ADHD Kids

FDA Approves First-ever Game-based DT Device to Help Children with ADHD

Attention Deficit Hyperactivity Disorder (ADHD) is one of the most common neuro-developmental disorders found among children. It is often diagnosed in childhood and often lasts into adulthood. ADHD affects around 4 million children between the ages of 6–11 years. Common symptoms of ADHD include difficulty paying attention and remaining focused, trouble controlling behavior, and extreme levels of activity. As per the Centers for Disease Control and Prevention (CDC) guidelines, only a trained healthcare professional can make the diagnosis of ADHD and the diagnosis should follow an assessment of pattern of symptoms, which include inattention, hyperactivity, and impulsivity that interfere with normal functioning and development.

In its landmark decision, US Food and Drug Administration (FDA) has given a green light to the marketing and use of the first game-based digital therapeutic (DT) device to help children with ADHD improve their attention function. The Akili Interactive’s EndeavorRX, previously known as Project EVO, is the first-of-its-kind video game which can be legally marketed and prescribed by doctors and professionals as a form of medicine in the US.

video game on iphoneAfter undergoing seven years of clinical trials that studied over 600 children, FDA has authorized doctors to prescribe the iPhone and iPad game for children, between the ages 8 to 12, with mainly inattentive or combined-type ADHD, who have demonstrated issues with attention. Before its authorization as a treatment method, FDA reviewed data from multiple studies conducted on over 600 children, including studies that examined, whether participants exhibited improvements in attention function, as measured by the Test of Variables of Attention (TOVA), academic performance measures, and other assessment tools.

The prescription-only game called EndeavorRx has been proven to enhance attention function among children with ADHD, as measured by computer-based testing. It is the first digital therapeutic technique intended to better the symptoms related to ADHD, in addition to being the first game-based therapeutic technique to be granted marketing authorization by the FDA for any sort of condition. The gaming device is proposed to be used along with therapeutic program involving clinician-directed therapy, medication, and/or educational programs, that further address symptoms of the disorder.

Will it work? As per the studies conducted by the company itself, the answer is yes. According to one of the studies, after playing the obstacle-dodging, target-collecting game for 25 minutes a day, five days a week for four weeks, one-third of kids no longer had a measurable attention deficit on at least one measure of objective attention.

As per the developer company, after a month of treatment with the game, improvements in ADHD impairments were maintained for up to a month. Major side effects included seemingly mild frustration, headache, dizziness, emotional reaction, and aggression as compared to traditional drug treatment.

FDA is working on providing timely and easy access to this innovative, easy and safe therapeutic technique to the patients.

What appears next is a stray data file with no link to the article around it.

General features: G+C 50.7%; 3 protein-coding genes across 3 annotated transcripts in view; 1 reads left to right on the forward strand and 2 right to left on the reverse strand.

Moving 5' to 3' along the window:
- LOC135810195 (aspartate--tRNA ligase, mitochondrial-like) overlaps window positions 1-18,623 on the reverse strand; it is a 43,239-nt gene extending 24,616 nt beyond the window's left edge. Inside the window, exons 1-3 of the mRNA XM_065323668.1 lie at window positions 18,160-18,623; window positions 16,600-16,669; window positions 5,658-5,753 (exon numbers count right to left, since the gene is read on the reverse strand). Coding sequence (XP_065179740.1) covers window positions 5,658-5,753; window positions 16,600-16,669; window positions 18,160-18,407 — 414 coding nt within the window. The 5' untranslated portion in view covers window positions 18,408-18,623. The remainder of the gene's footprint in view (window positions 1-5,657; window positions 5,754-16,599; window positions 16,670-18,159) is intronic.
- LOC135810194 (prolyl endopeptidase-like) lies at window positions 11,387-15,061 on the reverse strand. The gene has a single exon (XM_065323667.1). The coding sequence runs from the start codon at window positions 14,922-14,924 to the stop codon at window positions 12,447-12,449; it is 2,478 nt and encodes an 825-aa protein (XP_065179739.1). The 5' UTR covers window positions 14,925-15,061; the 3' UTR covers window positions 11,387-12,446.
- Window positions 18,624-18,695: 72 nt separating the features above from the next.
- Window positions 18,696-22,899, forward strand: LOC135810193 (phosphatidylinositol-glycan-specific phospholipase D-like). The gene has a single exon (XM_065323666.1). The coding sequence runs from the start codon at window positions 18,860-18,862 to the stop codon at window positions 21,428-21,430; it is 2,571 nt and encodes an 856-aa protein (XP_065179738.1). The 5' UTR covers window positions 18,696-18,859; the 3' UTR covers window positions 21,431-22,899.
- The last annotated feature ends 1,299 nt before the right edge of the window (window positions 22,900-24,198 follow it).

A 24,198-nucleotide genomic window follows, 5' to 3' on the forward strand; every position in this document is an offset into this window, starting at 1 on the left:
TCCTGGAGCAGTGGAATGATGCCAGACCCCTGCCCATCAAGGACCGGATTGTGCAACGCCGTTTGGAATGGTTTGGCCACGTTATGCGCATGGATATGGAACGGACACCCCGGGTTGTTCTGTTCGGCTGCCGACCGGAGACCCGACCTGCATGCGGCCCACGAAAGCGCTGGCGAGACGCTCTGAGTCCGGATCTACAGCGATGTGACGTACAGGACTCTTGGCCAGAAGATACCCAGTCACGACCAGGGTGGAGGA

Is ADHD Considered A Mental Illness? — DSM (Defeating Stigma Mindfully)

ADHD or attention-deficit hyperactivity disorder is a mental illness that is diagnosed in childhood, but in some cases, in adulthood as well. It’s an impulsive and chronic disorder characterized by inattention and hyperactivity. It’s considered a mental illness for two reasons: it’s classified in the DSM-V and the nature of its behavior revolves around mental symptoms. [. . .]

via Is ADHD Considered A Mental Illness? — DSM (Defeating Stigma Mindfully)

Fish oil capsules

Omega-3 Supplements may Improve Attention in Some Individuals with ADHD

A new study published in the journal Translational Psychiatry has showed that omega-3 fish oil supplements can improve attention in some youths and children with attention deficit hyperactivity disorder (ADHD). Scientists at King’s College London in the United Kingdom and China Medical University in Taichung, Taiwan, examined the impact of omega-3 fish oil supplements on cognitive function in people with ADHD. The study involved a randomized controlled trial including 92 individuals with ADHD whose ages ranged from 6 to 18 years.

The participants were given high doses of omega-3 fatty acid eicosapentaenoic acid (EPA) or a placebo for 12 weeks. The results revealed that out of all the individuals who received the supplement, those who had the lowest levels of EPA in their blood showed improvement in focused attention and vigilance. Whereas, those whose levels of EPA were normal or high showed no such improvements. The study also revealed some adverse effects of taking omega-3 supplements. A rise in impulsivity was exhibited by those participants who had high blood levels of EPA and took the supplement.

The researchers opine that these results indicate a need for psychiatrists to take a personalized medicine approach when treating individuals with ADHD.

According to Carmine M. Pariante, the study’s author and a professor in the Department of Psychological Medicine at King’s College London, “The omega-3 supplements only worked in children that had lower levels of EPA in their blood, as if the intervention was replenishing a lack of this important nutrient.”

However, Pariante and his colleagues warn that the findings should not be a reason for parents and carers to start giving youths or children omega-3 supplements without first consulting a doctor.